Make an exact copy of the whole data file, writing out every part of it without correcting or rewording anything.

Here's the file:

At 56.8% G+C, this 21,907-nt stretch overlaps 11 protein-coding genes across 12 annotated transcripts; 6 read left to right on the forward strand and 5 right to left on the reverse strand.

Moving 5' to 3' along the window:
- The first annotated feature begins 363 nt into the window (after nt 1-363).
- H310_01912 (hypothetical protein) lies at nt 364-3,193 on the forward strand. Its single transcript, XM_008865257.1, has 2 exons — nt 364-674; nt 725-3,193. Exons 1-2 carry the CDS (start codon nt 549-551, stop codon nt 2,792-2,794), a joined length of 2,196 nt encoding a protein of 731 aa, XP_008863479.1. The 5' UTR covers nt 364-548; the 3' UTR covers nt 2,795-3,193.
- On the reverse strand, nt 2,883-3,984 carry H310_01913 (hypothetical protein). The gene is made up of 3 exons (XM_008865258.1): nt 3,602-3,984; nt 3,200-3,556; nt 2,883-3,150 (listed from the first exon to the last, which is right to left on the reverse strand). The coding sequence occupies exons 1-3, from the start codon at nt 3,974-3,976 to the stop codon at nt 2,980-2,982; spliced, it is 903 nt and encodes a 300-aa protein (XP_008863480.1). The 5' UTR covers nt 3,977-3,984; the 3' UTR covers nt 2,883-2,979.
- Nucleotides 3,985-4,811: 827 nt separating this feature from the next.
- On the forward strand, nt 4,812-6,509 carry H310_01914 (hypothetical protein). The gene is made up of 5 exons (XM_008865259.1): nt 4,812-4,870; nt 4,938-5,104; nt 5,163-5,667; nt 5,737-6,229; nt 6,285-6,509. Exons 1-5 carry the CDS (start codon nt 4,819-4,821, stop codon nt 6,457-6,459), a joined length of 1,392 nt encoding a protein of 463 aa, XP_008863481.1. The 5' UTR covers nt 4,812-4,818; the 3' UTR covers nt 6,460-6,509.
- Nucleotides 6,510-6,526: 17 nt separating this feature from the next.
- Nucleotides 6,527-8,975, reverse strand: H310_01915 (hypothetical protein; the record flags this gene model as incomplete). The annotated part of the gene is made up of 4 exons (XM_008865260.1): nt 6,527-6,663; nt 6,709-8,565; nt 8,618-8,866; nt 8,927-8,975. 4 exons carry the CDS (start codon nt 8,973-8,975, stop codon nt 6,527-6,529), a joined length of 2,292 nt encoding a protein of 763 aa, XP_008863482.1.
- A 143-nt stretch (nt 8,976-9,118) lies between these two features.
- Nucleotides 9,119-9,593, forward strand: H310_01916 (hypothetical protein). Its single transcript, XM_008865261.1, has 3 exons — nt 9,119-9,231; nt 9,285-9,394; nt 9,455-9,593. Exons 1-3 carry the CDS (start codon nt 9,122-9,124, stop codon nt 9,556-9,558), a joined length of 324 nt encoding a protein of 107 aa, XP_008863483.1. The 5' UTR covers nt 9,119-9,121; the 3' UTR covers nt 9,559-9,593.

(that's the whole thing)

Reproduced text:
At 56.8% G+C, this 21,907-nt stretch overlaps 11 protein-coding genes across 12 annotated transcripts; 6 read left to right on the forward strand and 5 right to left on the reverse strand.

Moving 5' to 3' along the window:
- The first annotated feature begins 363 nt into the window (after nt 1-363).
- H310_01912 (hypothetical protein) lies at nt 364-3,193 on the forward strand. Its single transcript, XM_008865257.1, has 2 exons — nt 364-674; nt 725-3,193. Exons 1-2 carry the CDS (start codon nt 549-551, stop codon nt 2,792-2,794), a joined length of 2,196 nt encoding a protein of 731 aa, XP_008863479.1. The 5' UTR covers nt 364-548; the 3' UTR covers nt 2,795-3,193.
- On the reverse strand, nt 2,883-3,984 carry H310_01913 (hypothetical protein). The gene is made up of 3 exons (XM_008865258.1): nt 3,602-3,984; nt 3,200-3,556; nt 2,883-3,150 (listed from the first exon to the last, which is right to left on the reverse strand). The coding sequence occupies exons 1-3, from the start codon at nt 3,974-3,976 to the stop codon at nt 2,980-2,982; spliced, it is 903 nt and encodes a 300-aa protein (XP_008863480.1). The 5' UTR covers nt 3,977-3,984; the 3' UTR covers nt 2,883-2,979.
- Nucleotides 3,985-4,811: 827 nt separating this feature from the next.
- On the forward strand, nt 4,812-6,509 carry H310_01914 (hypothetical protein). The gene is made up of 5 exons (XM_008865259.1): nt 4,812-4,870; nt 4,938-5,104; nt 5,163-5,667; nt 5,737-6,229; nt 6,285-6,509. Exons 1-5 carry the CDS (start codon nt 4,819-4,821, stop codon nt 6,457-6,459), a joined length of 1,392 nt encoding a protein of 463 aa, XP_008863481.1. The 5' UTR covers nt 4,812-4,818; the 3' UTR covers nt 6,460-6,509.
- Nucleotides 6,510-6,526: 17 nt separating this feature from the next.
- Nucleotides 6,527-8,975, reverse strand: H310_01915 (hypothetical protein; the record flags this gene model as incomplete). The annotated part of the gene is made up of 4 exons (XM_008865260.1): nt 6,527-6,663; nt 6,709-8,565; nt 8,618-8,866; nt 8,927-8,975. 4 exons carry the CDS (start codon nt 8,973-8,975, stop codon nt 6,527-6,529), a joined length of 2,292 nt encoding a protein of 763 aa, XP_008863482.1.
- A 143-nt stretch (nt 8,976-9,118) lies between these two features.
- Nucleotides 9,119-9,593, forward strand: H310_01916 (hypothetical protein). Its single transcript, XM_008865261.1, has 3 exons — nt 9,119-9,231; nt 9,285-9,394; nt 9,455-9,593. Exons 1-3 carry the CDS (start codon nt 9,122-9,124, stop codon nt 9,556-9,558), a joined length of 324 nt encoding a protein of 107 aa, XP_008863483.1. The 5' UTR covers nt 9,119-9,121; the 3' UTR covers nt 9,559-9,593.